Intense rainfall usually chases the maintenance staff back to the turf care facility because waterlogged soils are highly susceptible to compaction and rutting. Duties shift from mowing to employee training or cleaning the shop. However, heavy rain that is not accompanied by lightning provides a unique opportunity to identify and document drainage problems throughout the course if you are willing to brave the elements.
During a deluge you can observe drainage patterns in real time. Does surface water flow directly into a bunker? This could be the cause of washouts and sand contamination. Is surface drainage impeded by an elevated collar caused by the slow, but steady, accumulation of sand topdressing over the years? This could make areas of the putting surface susceptible to ice suffocation during the winter and wet wilt during the summer. These, and other potential problems associated with improper surface drainage, can easily be documented with photographs or videos taken during heavy rain events. Wait until the rain subsides and you will miss the show.
When documenting surface drainage issues, it helps to include some reference points – e.g., a sprinkler head or quick coupler – in the image to understand the scope of the work required to fix the problem. A transit level can help pinpoint low spots once the general area is identified, but there is nothing like actually seeing and marking where water flows to determine where modifications to the grade are necessary. Mark problem spots with an irrigation flag and triangulate that location from two nearby sprinklers to relocate the area when puddles disappear. Another marking option is to insert a small, bristle-type ground marker into problem areas at a depth that won't interfere with play or mowers. Use a marking color that can be seen without being too distracting.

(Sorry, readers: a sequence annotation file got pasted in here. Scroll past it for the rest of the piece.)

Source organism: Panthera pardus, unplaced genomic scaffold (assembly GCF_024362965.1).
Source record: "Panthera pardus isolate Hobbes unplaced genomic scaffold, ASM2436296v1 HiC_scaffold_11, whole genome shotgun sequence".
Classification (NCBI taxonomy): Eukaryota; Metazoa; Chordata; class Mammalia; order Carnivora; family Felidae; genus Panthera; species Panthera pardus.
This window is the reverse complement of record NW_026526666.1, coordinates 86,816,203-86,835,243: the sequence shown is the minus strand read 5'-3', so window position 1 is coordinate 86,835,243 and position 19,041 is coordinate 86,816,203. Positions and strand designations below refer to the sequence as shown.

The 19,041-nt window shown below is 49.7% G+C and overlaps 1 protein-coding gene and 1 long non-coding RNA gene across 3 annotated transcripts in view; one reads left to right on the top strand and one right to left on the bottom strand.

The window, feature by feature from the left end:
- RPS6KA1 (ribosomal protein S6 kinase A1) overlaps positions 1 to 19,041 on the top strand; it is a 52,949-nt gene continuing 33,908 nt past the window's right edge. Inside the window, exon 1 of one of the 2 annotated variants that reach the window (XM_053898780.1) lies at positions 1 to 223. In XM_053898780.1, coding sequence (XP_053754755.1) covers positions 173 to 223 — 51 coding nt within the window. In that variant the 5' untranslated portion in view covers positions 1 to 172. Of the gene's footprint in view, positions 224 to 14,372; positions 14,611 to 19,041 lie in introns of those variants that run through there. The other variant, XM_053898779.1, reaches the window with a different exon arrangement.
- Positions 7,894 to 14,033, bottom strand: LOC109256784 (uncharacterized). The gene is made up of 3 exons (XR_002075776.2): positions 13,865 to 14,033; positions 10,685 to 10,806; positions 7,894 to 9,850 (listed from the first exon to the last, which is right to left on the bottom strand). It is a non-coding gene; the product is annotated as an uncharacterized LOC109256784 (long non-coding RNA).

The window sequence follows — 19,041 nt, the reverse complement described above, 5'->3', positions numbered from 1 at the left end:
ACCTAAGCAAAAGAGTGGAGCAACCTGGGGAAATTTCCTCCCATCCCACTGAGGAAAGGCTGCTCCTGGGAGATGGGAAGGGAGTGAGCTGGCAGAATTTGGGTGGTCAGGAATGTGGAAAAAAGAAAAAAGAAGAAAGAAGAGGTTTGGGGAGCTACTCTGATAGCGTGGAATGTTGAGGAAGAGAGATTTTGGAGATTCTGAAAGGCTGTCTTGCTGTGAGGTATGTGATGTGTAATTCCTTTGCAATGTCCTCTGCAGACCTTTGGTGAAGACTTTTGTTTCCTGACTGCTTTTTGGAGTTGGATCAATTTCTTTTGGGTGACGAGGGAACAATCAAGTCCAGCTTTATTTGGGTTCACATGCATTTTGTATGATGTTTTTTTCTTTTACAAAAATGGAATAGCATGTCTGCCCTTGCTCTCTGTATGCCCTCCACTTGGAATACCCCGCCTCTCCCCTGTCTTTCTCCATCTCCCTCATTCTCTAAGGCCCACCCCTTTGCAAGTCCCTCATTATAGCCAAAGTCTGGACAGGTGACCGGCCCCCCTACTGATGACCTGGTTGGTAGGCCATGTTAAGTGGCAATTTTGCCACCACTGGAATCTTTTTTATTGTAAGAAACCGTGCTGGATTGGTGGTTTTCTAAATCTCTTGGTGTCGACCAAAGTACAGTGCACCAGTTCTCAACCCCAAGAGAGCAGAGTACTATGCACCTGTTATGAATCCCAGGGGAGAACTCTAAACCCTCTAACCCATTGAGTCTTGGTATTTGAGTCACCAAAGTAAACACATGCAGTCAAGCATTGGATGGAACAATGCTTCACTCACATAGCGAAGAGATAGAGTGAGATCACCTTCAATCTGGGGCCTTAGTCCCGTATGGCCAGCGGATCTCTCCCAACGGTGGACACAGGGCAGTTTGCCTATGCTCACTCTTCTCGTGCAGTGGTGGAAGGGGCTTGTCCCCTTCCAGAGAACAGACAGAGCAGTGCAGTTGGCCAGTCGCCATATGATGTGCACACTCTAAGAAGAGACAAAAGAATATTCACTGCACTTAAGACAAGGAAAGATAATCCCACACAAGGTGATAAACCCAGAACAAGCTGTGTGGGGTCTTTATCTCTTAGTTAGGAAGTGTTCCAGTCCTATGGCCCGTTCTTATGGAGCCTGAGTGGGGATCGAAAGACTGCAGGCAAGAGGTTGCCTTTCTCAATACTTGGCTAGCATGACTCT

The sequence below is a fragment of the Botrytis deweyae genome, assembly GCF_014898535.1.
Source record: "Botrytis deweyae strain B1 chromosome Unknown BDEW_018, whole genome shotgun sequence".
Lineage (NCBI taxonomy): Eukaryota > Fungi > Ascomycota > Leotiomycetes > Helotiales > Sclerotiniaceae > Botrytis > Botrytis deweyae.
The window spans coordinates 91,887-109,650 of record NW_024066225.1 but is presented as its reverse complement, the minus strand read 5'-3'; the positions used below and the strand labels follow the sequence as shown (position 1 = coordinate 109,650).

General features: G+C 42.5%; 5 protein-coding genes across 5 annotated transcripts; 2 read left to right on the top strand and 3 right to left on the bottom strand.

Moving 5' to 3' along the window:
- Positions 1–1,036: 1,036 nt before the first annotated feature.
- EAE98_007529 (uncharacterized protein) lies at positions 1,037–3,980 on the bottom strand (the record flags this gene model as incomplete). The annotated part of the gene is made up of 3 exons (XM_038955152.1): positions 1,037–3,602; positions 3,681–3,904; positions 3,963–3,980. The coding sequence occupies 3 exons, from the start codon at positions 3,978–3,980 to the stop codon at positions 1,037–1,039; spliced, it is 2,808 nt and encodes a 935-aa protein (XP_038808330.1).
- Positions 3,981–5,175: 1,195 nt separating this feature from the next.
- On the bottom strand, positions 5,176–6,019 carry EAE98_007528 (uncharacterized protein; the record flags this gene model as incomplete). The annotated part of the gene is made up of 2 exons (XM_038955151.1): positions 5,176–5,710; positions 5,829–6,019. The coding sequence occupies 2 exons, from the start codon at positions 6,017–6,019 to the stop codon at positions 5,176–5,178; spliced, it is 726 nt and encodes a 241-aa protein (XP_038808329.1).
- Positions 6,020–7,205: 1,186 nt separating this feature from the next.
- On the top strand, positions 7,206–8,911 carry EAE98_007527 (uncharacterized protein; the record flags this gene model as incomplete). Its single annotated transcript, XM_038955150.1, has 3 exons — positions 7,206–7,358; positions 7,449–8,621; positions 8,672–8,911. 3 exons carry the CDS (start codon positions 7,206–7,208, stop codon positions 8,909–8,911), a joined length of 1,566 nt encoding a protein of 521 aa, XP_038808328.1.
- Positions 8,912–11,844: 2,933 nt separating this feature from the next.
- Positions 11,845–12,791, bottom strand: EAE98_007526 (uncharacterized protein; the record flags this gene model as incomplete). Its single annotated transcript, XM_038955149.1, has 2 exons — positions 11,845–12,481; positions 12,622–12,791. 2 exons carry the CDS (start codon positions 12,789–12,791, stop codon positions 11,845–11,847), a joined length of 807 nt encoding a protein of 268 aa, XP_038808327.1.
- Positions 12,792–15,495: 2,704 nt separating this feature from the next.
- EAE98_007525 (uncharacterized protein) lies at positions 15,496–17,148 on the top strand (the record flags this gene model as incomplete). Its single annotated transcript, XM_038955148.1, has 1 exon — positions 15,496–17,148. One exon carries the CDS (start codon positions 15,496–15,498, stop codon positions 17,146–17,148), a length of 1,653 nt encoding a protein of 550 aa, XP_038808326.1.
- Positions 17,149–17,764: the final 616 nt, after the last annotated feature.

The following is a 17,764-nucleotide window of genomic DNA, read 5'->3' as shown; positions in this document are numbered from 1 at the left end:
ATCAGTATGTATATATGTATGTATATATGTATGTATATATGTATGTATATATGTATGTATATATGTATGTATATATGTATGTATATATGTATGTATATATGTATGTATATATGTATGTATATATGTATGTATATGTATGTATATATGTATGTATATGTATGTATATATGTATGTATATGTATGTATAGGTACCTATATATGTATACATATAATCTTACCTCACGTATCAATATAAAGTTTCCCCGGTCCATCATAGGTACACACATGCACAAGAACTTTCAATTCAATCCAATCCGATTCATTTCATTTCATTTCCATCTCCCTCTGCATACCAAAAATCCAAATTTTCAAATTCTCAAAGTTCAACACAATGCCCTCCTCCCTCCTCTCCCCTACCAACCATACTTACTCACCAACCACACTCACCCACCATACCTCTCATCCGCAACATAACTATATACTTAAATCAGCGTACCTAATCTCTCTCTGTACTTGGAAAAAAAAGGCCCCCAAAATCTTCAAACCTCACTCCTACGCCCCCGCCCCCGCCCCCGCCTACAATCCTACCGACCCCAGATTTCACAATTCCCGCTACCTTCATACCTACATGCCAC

Never underestimate the importance of adequate surface drainage. A walk in the rain could be an eye-opening experience that begins to explain why some areas of turf fail to meet expectations later in the season. Keep in mind that April showers can do more for a golf course than simply bringing May flowers.
Central Region Agronomists:
Bob Vavrek, regional director – firstname.lastname@example.org
John Daniels, agronomist – email@example.com